Curtis Flowers, a black man tried six times for the same 1996 quadruple murder, will get a seventh trial, the Supreme Court ruled Friday.
Writing for the majority, Justice Brett Kavanaugh said that prosecutor Doug Evans—who oversaw all six trials—violated Flowers' constitutional rights when he sought to keep African-Americans off of the jury. Evans struck 41 out of 43 potential black jurors over the course of the legal proceedings, including five out of six in the final trial. Such conduct is in contention with precedent outlined in Baston v. Kentucky, he said, a Supreme Court decision that ruled that peremptory challenges—in which a prosecutor may strike a juror without reason—cannot be racially biased.
"The numbers speak loudly," Kavanaugh wrote. "Over the course of the first four trials, there were 36 black prospective jurors against whom the State could have exercised a peremptory strike. The State tried to strike all 36."
Flowers is currently on death row. Two of his trials ended in hung juries, and with the high court's latest decision, all four convictions have been overturned on appeal.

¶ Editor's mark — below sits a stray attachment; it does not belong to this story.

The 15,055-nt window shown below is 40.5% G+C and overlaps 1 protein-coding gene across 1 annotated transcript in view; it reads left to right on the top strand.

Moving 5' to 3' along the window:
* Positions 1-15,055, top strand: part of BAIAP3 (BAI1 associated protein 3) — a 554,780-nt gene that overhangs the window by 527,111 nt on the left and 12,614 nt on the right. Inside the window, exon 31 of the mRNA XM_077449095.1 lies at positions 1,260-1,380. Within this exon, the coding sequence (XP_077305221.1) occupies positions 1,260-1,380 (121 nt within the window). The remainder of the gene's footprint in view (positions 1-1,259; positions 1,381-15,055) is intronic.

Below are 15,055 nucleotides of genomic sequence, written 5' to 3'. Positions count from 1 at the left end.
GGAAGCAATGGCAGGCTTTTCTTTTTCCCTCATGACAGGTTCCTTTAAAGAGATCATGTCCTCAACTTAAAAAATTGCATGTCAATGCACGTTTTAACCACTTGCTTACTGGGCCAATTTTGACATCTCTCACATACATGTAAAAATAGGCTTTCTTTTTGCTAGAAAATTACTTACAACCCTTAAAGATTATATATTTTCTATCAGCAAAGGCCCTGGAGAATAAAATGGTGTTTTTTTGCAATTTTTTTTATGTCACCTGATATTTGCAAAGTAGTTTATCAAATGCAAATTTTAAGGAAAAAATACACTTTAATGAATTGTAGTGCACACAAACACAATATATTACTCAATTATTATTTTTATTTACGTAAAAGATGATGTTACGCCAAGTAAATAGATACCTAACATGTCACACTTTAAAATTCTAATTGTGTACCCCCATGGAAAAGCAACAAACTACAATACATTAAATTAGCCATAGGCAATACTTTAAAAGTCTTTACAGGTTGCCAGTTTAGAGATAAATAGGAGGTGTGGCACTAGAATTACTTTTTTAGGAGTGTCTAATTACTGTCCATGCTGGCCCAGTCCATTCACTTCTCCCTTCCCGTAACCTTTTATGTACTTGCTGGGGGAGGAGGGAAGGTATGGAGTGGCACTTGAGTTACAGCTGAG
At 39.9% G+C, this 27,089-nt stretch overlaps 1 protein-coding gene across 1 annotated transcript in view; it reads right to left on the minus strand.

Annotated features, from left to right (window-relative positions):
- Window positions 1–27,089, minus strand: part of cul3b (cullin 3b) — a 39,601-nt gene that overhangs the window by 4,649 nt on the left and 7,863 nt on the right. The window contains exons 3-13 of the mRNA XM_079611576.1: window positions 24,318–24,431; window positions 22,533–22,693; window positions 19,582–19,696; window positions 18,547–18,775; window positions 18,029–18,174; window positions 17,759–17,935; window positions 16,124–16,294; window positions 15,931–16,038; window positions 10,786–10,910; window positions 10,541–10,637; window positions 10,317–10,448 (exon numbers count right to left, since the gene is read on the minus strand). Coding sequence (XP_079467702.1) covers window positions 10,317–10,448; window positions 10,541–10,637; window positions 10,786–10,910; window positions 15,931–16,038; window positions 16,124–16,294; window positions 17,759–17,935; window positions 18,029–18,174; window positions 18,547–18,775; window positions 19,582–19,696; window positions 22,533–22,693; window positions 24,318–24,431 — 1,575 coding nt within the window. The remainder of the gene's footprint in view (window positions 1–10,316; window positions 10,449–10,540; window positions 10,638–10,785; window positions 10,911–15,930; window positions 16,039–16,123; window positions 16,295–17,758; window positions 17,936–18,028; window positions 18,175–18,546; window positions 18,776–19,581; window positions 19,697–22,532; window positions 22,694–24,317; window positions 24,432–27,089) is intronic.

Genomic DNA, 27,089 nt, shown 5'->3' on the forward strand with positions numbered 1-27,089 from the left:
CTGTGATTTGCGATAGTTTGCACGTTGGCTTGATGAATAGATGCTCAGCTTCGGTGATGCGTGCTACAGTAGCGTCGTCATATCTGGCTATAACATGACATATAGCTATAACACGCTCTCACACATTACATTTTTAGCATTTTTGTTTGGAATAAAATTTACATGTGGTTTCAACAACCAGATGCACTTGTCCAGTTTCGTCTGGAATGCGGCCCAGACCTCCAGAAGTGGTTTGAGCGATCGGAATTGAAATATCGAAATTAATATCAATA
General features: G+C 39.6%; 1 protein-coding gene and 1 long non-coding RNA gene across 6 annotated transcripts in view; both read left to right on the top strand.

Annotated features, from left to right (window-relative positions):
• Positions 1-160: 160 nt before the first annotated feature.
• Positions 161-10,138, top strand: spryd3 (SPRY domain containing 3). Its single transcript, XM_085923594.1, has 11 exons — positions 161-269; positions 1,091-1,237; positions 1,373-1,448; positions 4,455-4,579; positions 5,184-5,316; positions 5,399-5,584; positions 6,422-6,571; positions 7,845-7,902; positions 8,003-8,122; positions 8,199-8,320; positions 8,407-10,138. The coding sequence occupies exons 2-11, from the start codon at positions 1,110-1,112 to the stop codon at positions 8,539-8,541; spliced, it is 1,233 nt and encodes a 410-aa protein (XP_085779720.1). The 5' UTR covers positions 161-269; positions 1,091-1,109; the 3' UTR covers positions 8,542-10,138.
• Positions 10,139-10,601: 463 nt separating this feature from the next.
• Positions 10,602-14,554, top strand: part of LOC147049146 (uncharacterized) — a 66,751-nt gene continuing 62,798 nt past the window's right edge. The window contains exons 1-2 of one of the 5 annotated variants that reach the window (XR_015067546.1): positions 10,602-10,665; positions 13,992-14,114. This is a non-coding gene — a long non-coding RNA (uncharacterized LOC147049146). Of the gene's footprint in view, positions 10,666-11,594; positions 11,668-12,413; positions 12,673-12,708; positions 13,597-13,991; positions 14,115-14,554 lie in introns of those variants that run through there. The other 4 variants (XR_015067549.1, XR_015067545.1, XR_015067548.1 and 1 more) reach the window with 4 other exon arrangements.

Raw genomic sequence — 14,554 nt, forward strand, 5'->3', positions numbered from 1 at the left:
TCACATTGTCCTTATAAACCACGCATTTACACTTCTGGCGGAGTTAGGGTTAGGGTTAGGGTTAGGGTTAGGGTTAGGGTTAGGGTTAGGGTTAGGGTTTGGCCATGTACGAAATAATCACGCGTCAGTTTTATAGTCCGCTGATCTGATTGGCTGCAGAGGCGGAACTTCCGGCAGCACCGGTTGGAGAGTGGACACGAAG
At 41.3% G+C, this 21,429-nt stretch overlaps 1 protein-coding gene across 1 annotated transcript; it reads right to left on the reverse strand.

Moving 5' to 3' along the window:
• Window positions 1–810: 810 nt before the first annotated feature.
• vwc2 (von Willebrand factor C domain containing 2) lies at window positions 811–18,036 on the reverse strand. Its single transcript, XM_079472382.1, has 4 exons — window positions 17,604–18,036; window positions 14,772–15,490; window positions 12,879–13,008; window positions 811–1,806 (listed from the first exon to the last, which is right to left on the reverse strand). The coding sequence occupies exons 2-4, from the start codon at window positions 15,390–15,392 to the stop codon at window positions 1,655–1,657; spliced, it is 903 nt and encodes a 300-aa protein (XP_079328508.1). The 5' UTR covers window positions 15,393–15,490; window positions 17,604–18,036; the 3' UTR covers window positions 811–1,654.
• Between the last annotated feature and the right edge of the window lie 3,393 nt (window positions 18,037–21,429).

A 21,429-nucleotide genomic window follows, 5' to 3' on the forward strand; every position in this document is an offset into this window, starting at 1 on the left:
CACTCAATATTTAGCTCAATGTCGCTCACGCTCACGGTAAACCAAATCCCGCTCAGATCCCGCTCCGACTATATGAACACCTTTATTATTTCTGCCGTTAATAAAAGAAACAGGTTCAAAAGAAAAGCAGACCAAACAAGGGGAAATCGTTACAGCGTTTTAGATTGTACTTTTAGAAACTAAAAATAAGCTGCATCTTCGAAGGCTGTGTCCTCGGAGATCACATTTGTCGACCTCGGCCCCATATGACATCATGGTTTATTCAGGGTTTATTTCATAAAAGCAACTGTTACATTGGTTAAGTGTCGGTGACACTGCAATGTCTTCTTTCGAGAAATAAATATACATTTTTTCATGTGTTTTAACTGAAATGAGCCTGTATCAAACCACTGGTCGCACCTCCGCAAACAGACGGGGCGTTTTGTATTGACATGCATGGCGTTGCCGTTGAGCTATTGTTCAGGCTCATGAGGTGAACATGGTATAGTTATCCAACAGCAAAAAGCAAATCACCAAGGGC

Justices Clarence Thomas and Neil Gorsuch dissented. "The majority builds its decision around the narrative that this case has a long history of race discrimination," Thomas wrote. "This narrative might make for an entertaining melodrama, but it has no basis in the record." It's hard to see how he arrived at that conclusion, though, when considering the years-long history of bias against African-American would-be jurors.
Evans has also garnered attention for allegations of further prosecutorial misconduct—such as introducing evidence unrelated to the crimes on trial—which contributed to Flowers' first two reversed convictions. But it doesn't stop there. I wrote back in April:
Evans has committed a slew of prosecutorial infractions, including the use of faulty testimony from Odell Harmon, a jailhouse snitch who falsely implicated Flowers after the state offered him a deal. He has since recanted. That drew mainstream outrage after the release of the second season of "In the Dark," a podcast profiling Flowers's jaw-dropping journey through the legal system.